Department of Molecular, Cell and Cancer Biology
Cellular and Molecular Physiology | Exercise Physiology
Endurance exercise, when performed regularly as part of a training program, leads to increases in whole-body and skeletal muscle-specific oxidative capacity. At the cellular level, this adaptive response is manifested by an increased number of oxidative fibers (Type I and IIA myosin heavy chain), an increase in capillarity and an increase in mitochondrial biogenesis. The increase in mitochondrial biogenesis (increased volume and functional capacity) is fundamentally important as it leads to greater rates of oxidative phosphorylation and an improved capacity to utilize fatty acids during sub-maximal exercise. Given the importance of mitochondrial biogenesis for skeletal muscle performance, considerable attention has been given to understanding the molecular cues stimulated by endurance exercise that culminate in this adaptive response. In turn, this research has led to the identification of pharmaceutical compounds and small nutritional bioactive ingredients that appear able to amplify exercise-responsive signaling pathways in skeletal muscle. The aim of this review is to discuss these purported exercise mimetics and bioactive ingredients in the context of mitochondrial biogenesis in skeletal muscle. We will examine proposed modes of action, discuss evidence of application in skeletal muscle in vivo and finally comment on the feasibility of such approaches to support endurance-training applications in humans.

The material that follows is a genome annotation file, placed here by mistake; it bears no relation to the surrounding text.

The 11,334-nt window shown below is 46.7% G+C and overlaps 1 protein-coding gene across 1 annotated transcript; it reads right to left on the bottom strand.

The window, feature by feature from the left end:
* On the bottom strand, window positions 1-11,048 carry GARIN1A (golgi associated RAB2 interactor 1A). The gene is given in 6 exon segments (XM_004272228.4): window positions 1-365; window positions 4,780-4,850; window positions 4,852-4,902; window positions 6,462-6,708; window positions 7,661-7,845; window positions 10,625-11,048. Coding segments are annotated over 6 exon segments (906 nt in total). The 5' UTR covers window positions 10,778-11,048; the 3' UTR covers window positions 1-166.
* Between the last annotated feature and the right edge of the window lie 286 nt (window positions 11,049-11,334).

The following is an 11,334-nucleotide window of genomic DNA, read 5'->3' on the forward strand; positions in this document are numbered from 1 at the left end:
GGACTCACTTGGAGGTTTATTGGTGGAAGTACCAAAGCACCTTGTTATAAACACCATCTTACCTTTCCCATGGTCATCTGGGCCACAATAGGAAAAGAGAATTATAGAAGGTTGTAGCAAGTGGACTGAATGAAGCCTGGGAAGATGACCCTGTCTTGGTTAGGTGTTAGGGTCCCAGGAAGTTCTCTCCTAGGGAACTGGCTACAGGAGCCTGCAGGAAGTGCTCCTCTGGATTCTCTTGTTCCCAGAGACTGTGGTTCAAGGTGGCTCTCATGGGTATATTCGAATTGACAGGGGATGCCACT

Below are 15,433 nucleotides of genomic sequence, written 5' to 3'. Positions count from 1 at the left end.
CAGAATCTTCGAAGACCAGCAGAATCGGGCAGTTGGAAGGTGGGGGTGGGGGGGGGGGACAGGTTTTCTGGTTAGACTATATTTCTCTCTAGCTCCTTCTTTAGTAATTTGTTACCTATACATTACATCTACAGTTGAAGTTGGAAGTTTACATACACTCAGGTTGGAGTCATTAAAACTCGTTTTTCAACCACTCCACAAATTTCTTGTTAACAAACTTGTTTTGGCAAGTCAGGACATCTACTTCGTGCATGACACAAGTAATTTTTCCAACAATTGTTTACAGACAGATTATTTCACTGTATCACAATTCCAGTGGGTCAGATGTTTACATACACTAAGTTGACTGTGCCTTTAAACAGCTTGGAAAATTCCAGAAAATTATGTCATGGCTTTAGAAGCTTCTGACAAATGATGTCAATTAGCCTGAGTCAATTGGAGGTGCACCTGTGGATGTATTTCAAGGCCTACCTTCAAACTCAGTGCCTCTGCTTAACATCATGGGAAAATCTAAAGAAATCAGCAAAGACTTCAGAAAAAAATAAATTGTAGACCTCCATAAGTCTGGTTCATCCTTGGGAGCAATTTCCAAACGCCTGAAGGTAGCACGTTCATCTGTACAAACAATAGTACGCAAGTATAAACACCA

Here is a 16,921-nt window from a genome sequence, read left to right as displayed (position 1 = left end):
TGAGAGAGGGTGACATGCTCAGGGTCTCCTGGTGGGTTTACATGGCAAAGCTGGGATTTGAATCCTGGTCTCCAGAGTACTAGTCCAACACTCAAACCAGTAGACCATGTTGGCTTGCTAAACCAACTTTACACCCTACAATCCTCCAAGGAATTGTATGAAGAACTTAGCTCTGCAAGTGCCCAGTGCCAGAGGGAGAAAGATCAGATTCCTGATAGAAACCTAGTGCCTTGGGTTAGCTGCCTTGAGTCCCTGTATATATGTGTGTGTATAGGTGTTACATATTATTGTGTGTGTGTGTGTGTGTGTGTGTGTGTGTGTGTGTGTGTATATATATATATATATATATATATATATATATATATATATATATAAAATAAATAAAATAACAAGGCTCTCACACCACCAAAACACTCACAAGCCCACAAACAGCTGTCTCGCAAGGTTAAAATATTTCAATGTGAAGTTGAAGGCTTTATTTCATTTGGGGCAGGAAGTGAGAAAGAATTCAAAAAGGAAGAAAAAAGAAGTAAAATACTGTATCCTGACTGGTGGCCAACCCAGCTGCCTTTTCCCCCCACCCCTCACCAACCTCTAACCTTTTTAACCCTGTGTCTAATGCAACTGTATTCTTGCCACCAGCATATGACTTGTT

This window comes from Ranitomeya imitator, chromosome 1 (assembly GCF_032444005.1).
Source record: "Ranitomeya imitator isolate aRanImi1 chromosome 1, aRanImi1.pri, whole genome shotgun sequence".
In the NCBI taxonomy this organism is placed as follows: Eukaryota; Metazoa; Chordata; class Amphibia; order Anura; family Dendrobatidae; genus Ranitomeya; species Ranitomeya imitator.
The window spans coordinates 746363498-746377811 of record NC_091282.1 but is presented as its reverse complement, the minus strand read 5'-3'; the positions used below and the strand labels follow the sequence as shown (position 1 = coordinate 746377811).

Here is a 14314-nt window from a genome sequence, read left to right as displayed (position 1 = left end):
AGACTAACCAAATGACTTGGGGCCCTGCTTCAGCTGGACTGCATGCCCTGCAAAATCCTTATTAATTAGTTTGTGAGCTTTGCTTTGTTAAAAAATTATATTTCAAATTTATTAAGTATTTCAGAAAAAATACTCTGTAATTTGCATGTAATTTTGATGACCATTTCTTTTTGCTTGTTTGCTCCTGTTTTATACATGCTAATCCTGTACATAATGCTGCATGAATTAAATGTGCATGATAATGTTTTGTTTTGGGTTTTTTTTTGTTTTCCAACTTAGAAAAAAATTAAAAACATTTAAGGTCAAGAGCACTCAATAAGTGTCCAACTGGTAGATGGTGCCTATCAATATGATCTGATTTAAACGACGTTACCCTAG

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Citation: Front Physiol. 2015 Oct 27;6:296. doi: 10.3389/fphys.2015.00296. eCollection 2015. Link to article on publisher's site
DOI of Published Version
bioactives, exercise mimetics, mitochondrial biogenesis, nutraceuticals, skeletal muscle
Frontiers in physiology
Craig, Daniel M.; Ashcroft, Stephen P.; Belew, Micah Y.; Stocks, Ben; Currell, Kevin; Baar, Keith; and Philp, Andrew, "Utilizing small nutrient compounds as enhancers of exercise-induced mitochondrial biogenesis" (2015). Open Access Articles. 2683.
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This work is licensed under a Creative Commons Attribution 4.0 License.